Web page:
Situated learning and communities of practice (post 2 of mini-series 3): concise and clear summary/intro

Thanks to @TonyHall for passing this on.

Clipped from www.infed.org

the social/situational orientation to learning

It is not so much that learners acquire structures or models to
understand the world, but they participate in frameworks that that have
structure. Learning involves participation in a community of practice.

Attending to a behaviour; remembering
it as a possible model or paradigm; and playing out how it may work for them
in different situations (rehearsal) are key aspects of observational
learning.

A more radical model – situated learning – has been put forward by
Lave and Wenger (1991). Rather than
looking to learning as the acquisition of certain forms of knowledge, they have
tried to place it in social relationships – situations of co-participation. As
William F. Hanks puts it in his introduction to their book: ‘Rather than asking
what kind of cognitive processes and conceptual structures are involved, they
ask what kinds of social engagements provide the proper context for learning to
take place’ (1991: 14). It not so much that learners acquire structures or
models to understand the world, but they participate in frameworks that that
have structure. Learning involves participation in a community of practice.

Lave
and Wenger illustrate their theory on observations of different apprenticeships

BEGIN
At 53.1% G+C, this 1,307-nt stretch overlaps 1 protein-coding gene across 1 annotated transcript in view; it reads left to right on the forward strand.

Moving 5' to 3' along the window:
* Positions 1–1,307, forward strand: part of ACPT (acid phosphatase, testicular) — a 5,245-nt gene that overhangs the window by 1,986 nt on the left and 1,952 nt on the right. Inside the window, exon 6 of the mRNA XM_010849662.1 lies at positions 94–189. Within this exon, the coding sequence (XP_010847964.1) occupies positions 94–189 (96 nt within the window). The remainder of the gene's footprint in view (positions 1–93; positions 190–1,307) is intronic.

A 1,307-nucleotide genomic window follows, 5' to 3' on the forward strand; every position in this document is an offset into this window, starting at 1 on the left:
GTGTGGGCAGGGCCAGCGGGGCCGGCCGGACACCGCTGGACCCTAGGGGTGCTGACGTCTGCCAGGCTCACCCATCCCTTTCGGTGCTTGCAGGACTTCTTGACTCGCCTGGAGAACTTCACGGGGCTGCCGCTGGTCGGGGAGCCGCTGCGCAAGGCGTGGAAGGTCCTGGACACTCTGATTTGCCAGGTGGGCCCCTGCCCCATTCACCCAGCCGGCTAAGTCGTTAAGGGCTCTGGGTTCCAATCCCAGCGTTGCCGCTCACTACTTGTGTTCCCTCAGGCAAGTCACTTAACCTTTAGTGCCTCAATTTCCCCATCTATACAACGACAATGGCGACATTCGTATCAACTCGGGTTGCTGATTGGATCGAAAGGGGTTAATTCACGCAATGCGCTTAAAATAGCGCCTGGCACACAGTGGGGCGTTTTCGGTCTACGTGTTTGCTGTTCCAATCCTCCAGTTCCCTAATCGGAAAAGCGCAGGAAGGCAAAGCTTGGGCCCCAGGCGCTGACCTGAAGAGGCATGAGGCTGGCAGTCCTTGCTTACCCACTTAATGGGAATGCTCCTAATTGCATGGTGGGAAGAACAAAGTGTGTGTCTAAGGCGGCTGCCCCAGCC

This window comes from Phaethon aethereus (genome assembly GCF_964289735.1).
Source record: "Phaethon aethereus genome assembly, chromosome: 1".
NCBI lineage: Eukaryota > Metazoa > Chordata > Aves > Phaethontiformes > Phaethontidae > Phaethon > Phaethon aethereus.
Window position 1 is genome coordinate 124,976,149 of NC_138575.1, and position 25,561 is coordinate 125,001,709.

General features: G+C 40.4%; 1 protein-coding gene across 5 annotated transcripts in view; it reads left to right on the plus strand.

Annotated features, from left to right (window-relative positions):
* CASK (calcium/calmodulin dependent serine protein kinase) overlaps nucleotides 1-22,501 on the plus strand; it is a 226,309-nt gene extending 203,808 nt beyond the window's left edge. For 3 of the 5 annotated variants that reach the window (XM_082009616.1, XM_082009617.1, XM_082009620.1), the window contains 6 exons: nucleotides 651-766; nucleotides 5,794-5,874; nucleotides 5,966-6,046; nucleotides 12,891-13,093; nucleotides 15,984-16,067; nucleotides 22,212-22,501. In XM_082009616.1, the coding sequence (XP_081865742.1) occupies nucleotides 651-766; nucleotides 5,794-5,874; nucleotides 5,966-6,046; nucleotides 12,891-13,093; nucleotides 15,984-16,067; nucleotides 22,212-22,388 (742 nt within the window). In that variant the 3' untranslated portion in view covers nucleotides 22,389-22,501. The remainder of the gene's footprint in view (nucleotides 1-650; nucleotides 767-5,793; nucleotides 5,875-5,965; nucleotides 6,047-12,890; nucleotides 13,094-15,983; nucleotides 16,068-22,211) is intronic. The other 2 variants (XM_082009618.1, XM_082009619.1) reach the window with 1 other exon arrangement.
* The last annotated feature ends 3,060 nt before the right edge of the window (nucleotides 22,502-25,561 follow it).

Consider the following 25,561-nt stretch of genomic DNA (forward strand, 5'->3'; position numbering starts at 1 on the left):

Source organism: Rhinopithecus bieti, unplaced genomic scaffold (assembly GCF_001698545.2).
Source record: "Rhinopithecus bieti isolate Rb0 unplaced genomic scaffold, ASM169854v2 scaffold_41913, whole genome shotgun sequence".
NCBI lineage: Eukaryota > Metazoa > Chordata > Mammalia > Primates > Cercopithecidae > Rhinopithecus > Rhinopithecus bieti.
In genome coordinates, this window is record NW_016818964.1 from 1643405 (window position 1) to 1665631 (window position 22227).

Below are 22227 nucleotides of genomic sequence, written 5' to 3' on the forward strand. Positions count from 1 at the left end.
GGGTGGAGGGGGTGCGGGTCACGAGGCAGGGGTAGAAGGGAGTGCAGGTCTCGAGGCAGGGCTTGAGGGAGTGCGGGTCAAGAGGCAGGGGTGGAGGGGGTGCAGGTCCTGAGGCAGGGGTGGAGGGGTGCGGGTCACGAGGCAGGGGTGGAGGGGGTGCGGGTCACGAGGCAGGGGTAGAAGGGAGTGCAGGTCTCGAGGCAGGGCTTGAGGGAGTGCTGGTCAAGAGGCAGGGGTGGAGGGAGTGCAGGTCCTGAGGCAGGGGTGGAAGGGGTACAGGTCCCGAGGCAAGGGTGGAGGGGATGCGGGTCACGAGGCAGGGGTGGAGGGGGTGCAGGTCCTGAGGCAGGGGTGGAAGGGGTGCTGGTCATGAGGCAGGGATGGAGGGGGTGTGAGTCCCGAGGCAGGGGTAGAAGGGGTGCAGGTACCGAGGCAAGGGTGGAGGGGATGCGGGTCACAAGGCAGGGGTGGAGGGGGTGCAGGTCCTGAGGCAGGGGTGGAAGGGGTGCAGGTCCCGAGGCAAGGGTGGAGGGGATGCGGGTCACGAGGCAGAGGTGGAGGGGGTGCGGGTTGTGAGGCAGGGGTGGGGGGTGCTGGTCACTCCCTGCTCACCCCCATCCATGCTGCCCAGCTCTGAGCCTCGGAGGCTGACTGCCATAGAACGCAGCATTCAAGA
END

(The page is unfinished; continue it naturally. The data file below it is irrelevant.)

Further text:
(Yucatec midwives, Vai and Gola tailors, US Navy quartermasters, meat-cutters,
and non-drinking alcoholics in Alcoholics Anonymous). Initially people have to
join communities and learn at the periphery. As they become more competent they
move more to the ‘centre’ of the particular community. Learning is, thus, not
seen as the acquisition of knowledge by individuals so much as a process of
social
participation. The nature of the situation impacts
significantly on the process.

idea of situated learning does provide significant pointers
for practice. Here I want to highlight three:
the idea of situated learning does provide significant pointers
for practice. Here I want to highlight three:
Learning is in the relationships between people –
Educators work so that people can become participants in communities of
practice
There is an intimate connection between knowledge and activity Read more at www.infed.org
 
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